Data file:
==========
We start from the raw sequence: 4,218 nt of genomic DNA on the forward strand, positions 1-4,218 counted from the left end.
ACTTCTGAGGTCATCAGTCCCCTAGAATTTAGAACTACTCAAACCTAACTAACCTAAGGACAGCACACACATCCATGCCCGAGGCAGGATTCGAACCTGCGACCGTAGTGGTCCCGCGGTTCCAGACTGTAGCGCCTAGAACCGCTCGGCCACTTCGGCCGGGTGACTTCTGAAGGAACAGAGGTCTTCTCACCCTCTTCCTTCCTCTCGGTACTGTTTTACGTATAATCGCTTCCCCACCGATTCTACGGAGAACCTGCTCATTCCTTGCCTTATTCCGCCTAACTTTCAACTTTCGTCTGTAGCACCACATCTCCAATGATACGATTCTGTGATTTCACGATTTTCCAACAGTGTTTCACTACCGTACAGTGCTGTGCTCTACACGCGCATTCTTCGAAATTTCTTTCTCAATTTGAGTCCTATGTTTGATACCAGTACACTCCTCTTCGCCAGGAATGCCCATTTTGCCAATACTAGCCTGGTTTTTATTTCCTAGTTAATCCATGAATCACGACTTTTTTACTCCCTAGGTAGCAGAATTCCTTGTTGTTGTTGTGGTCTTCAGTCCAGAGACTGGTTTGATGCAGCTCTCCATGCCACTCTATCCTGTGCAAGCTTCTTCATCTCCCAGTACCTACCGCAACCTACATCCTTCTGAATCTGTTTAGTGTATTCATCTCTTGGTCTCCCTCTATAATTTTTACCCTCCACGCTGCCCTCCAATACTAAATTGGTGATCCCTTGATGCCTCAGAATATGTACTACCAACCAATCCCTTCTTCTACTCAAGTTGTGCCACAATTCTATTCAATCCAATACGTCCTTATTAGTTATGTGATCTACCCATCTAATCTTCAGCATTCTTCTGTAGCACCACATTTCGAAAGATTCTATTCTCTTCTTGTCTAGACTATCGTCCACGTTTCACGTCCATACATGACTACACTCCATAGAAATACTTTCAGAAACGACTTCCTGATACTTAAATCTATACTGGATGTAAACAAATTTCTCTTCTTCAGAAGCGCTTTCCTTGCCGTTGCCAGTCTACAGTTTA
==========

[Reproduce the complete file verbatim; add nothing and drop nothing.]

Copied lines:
We start from the raw sequence: 4,218 nt of genomic DNA on the forward strand, positions 1-4,218 counted from the left end.
ACTTCTGAGGTCATCAGTCCCCTAGAATTTAGAACTACTCAAACCTAACTAACCTAAGGACAGCACACACATCCATGCCCGAGGCAGGATTCGAACCTGCGACCGTAGTGGTCCCGCGGTTCCAGACTGTAGCGCCTAGAACCGCTCGGCCACTTCGGCCGGGTGACTTCTGAAGGAACAGAGGTCTTCTCACCCTCTTCCTTCCTCTCGGTACTGTTTTACGTATAATCGCTTCCCCACCGATTCTACGGAGAACCTGCTCATTCCTTGCCTTATTCCGCCTAACTTTCAACTTTCGTCTGTAGCACCACATCTCCAATGATACGATTCTGTGATTTCACGATTTTCCAACAGTGTTTCACTACCGTACAGTGCTGTGCTCTACACGCGCATTCTTCGAAATTTCTTTCTCAATTTGAGTCCTATGTTTGATACCAGTACACTCCTCTTCGCCAGGAATGCCCATTTTGCCAATACTAGCCTGGTTTTTATTTCCTAGTTAATCCATGAATCACGACTTTTTTACTCCCTAGGTAGCAGAATTCCTTGTTGTTGTTGTGGTCTTCAGTCCAGAGACTGGTTTGATGCAGCTCTCCATGCCACTCTATCCTGTGCAAGCTTCTTCATCTCCCAGTACCTACCGCAACCTACATCCTTCTGAATCTGTTTAGTGTATTCATCTCTTGGTCTCCCTCTATAATTTTTACCCTCCACGCTGCCCTCCAATACTAAATTGGTGATCCCTTGATGCCTCAGAATATGTACTACCAACCAATCCCTTCTTCTACTCAAGTTGTGCCACAATTCTATTCAATCCAATACGTCCTTATTAGTTATGTGATCTACCCATCTAATCTTCAGCATTCTTCTGTAGCACCACATTTCGAAAGATTCTATTCTCTTCTTGTCTAGACTATCGTCCACGTTTCACGTCCATACATGACTACACTCCATAGAAATACTTTCAGAAACGACTTCCTGATACTTAAATCTATACTGGATGTAAACAAATTTCTCTTCTTCAGAAGCGCTTTCCTTGCCGTTGCCAGTCTACAGTTTA